Commenting on analysis from the Education Policy Institute (EPI) showing school funding increases are set to disproportionately benefit pupils from more affluent backgrounds, Avis Gilmore, deputy general secretary of the National Education Union, said:
"While the Government has promised levelling up in school funding this EPI report shows that the reverse is happening - with more of the extra funding going to richer areas than to the poorest areas.
“The NEU published data in October 2019 which showed that, even taking into account the planned funding increases for 2020, schools serving the poorest students had suffered most under the Conservatives. Primary schools serving the most deprived intakes had seen their annual funding per pupil fall on average by £382 in real terms since 2015, compared to £125 for those with the least deprived intakes. The figures for secondary schools were even greater, with those serving the most deprived intakes losing £509 in real terms per pupil compared to £117 for those with the least deprived intakes.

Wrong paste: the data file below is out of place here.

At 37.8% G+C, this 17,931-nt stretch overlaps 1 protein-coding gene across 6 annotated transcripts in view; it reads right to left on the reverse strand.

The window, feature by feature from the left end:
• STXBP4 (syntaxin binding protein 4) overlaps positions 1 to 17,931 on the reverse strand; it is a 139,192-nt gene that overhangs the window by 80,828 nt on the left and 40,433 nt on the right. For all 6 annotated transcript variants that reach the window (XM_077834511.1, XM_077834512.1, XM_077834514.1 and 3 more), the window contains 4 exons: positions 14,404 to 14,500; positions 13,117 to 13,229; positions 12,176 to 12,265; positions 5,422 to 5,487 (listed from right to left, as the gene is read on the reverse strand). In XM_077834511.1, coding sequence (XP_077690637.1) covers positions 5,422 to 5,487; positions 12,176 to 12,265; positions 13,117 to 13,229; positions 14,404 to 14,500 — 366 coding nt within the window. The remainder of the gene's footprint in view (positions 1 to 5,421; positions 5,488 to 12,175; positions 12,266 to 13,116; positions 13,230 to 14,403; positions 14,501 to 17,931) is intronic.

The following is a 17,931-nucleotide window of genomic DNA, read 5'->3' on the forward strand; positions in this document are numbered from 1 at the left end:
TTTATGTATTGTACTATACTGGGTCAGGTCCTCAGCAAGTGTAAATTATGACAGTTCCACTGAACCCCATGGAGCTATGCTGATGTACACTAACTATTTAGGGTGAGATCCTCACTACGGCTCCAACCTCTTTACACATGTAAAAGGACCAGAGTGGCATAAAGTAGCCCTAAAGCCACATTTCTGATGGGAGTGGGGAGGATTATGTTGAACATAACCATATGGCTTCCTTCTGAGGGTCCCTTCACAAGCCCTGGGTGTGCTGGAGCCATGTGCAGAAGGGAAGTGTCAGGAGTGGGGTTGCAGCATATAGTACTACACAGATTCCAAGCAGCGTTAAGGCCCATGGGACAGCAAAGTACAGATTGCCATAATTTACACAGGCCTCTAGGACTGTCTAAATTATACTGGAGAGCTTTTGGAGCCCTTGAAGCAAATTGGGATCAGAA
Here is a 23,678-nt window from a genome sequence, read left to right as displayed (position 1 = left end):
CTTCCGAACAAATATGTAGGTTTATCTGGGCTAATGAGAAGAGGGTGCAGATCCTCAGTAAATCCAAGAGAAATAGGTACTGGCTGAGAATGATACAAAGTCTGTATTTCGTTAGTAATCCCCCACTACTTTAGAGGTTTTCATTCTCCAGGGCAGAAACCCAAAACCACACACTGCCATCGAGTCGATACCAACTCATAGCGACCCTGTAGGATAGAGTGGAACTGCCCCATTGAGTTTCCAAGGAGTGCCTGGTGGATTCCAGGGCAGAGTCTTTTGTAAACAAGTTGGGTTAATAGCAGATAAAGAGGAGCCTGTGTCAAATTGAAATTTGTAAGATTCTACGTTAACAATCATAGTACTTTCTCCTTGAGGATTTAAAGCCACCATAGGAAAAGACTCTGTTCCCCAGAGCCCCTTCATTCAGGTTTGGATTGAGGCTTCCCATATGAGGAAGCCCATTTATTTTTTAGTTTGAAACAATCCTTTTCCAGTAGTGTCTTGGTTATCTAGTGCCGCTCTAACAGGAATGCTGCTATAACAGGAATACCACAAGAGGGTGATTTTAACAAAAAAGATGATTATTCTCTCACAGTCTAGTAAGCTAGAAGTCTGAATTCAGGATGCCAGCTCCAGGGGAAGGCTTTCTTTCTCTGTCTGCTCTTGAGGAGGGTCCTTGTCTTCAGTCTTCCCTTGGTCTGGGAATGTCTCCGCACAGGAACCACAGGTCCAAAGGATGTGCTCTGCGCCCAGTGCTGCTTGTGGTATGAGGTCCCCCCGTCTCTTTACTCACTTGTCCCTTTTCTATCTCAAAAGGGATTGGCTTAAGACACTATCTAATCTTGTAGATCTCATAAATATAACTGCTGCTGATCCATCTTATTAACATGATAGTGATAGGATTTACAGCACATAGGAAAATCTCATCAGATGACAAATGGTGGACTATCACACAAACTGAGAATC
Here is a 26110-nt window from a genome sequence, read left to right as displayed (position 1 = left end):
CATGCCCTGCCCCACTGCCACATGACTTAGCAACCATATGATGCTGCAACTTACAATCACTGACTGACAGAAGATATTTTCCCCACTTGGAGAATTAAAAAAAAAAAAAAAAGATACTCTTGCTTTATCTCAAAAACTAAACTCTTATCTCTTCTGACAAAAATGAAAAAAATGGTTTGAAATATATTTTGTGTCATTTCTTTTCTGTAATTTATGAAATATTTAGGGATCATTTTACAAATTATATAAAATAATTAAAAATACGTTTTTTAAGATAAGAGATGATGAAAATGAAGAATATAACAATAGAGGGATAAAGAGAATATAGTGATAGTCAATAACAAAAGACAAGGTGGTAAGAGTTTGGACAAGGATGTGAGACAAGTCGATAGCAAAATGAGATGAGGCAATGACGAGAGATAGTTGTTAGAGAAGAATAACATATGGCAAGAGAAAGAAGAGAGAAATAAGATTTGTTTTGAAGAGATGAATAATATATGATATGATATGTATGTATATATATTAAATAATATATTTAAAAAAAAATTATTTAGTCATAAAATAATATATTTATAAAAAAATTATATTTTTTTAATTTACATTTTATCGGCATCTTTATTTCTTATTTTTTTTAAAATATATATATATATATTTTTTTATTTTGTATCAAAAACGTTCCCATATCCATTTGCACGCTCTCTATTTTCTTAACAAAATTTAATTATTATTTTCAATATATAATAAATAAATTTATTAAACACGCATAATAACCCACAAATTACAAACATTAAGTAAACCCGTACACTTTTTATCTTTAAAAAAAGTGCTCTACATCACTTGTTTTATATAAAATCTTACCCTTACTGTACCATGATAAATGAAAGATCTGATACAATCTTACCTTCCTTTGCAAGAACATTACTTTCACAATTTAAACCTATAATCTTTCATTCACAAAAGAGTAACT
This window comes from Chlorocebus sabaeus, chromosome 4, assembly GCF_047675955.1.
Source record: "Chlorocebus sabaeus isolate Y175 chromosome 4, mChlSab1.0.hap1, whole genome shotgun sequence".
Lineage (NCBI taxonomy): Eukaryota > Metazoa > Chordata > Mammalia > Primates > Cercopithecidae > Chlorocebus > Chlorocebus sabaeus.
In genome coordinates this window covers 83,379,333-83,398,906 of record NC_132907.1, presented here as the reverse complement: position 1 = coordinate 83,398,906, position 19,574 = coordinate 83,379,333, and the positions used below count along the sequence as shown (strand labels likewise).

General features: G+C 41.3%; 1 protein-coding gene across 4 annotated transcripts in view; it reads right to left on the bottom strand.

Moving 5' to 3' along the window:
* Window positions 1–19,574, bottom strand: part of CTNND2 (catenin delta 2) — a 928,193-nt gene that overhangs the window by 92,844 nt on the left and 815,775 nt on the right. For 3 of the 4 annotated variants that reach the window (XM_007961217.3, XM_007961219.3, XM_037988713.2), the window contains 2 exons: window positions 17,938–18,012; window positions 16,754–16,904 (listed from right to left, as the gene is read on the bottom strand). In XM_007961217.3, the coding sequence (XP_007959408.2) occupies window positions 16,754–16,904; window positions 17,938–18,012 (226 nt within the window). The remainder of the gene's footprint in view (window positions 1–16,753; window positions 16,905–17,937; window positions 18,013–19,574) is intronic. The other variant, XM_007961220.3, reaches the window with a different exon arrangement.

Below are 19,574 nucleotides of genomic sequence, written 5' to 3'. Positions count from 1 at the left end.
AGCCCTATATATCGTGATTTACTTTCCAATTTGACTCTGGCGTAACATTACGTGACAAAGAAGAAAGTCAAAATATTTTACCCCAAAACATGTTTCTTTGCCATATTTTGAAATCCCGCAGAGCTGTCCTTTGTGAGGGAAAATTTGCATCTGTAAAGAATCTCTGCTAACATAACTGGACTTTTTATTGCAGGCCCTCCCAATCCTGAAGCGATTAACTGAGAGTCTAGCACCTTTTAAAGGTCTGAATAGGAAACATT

“This EPI report hows that the Government is increasing that gap, not closing it, through the way it is distributing its 2020 funding increase, with bigger increases going to those schools with fewer disadvantaged students.
“The cuts schools and colleges have suffered to their budgets since 2015 have impacted greatly on children and young peoples education. While we welcome the extra money being given to schools and colleges it is still not enough to address the current shortfall in funding. Focusing the additional funding available away from those students with the greatest need will result in many children not getting the education they deserve.”
The NEU funding data referred to above continue to be available via the School Cuts website.